Massachusetts has not only become the first state to ban employers from asking potential employees about their salary histories, the state also bans salary secrecy between employees and mandates that employers pay men and women the same – not just for doing the same work, but for work that is “comparable.”
No other state in the nation has passed this kind of equal pay legislation. The new law prohibits employers from asking potential new-hires about salary histories until after an offer with compensation has been presented. The salary history question often works against women who have, on average, earned less than their male counterparts. It has been established that women are offered less than men in their first jobs even when education is taken in to consideration. Men also have the advantage over women in salary negotiations. Additionally, a loophole in the Equal Pay Act allows employers a legal right to base an employee’s salary on past earnings – which means if a woman has been paid less than her male coworkers over the course of her career, the discriminatory cycle can legally continue. The Massachusetts law closes the gap.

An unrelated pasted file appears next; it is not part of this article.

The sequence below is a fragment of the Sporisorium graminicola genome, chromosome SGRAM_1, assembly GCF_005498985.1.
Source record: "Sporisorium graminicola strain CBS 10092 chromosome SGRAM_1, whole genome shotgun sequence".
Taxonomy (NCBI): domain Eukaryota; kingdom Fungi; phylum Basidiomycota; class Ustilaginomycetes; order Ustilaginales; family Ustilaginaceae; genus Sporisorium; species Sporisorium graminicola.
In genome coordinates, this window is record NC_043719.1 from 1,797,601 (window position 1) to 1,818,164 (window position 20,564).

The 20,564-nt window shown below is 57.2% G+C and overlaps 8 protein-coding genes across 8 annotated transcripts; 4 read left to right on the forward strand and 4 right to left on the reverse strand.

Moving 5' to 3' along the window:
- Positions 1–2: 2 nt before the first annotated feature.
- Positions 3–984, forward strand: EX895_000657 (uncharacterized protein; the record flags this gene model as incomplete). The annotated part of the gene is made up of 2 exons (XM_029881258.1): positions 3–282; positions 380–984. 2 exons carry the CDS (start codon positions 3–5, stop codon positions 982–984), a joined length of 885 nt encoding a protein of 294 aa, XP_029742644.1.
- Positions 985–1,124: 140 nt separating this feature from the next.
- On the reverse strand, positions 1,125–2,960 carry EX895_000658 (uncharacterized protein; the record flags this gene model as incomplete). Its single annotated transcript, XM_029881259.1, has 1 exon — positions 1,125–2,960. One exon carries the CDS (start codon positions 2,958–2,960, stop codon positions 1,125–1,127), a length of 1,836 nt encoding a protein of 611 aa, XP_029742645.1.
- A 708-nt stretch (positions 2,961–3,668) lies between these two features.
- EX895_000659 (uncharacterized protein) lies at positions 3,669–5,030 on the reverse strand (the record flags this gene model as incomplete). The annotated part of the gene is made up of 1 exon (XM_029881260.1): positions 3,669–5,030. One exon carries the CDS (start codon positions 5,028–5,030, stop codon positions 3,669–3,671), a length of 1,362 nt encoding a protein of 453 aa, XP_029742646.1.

The new law also mandates that women and men earn the same for “comparable work” – not just for the exact same work. The state defines comparable as being equal in skill, effort, responsibility, and working conditions, and is not based solely on job titles or descriptions. The law does permit differing pay scales based on seniority for female employees as long as it’s not related to family leave, production, merit, geography, education, experience, or training.
One more important ban the law provides is salary secrecy. This blocks employers from keeping employees from discussing and comparing compensation. Approximately half of all employees report they are prohibited or discouraged by their employers from discussing their salaries with other employees, despite having a legal right to do so. In fact, federal law expressly prohibits employers from restricting workers from discussing their salaries with one another. It will now be easier for employees to discover if they are unfairly earning less than their colleagues based on gender discrimination or for any other reason.
This sweeping equal pay law should serve as a template for the rest of the country in the ongoing effort to eliminate the gender wage gap. And, while Massachusetts has taken a giant leap, it is only one state. If we enshrine the Equal Rights Amendment into the Constitution, all states would enjoy these benefits; and, more importantly, an amendment is not easy to overturn or repeal. State laws can be repealed on the whim of legislators. That said, bravo to Massachusetts for passing this legislation.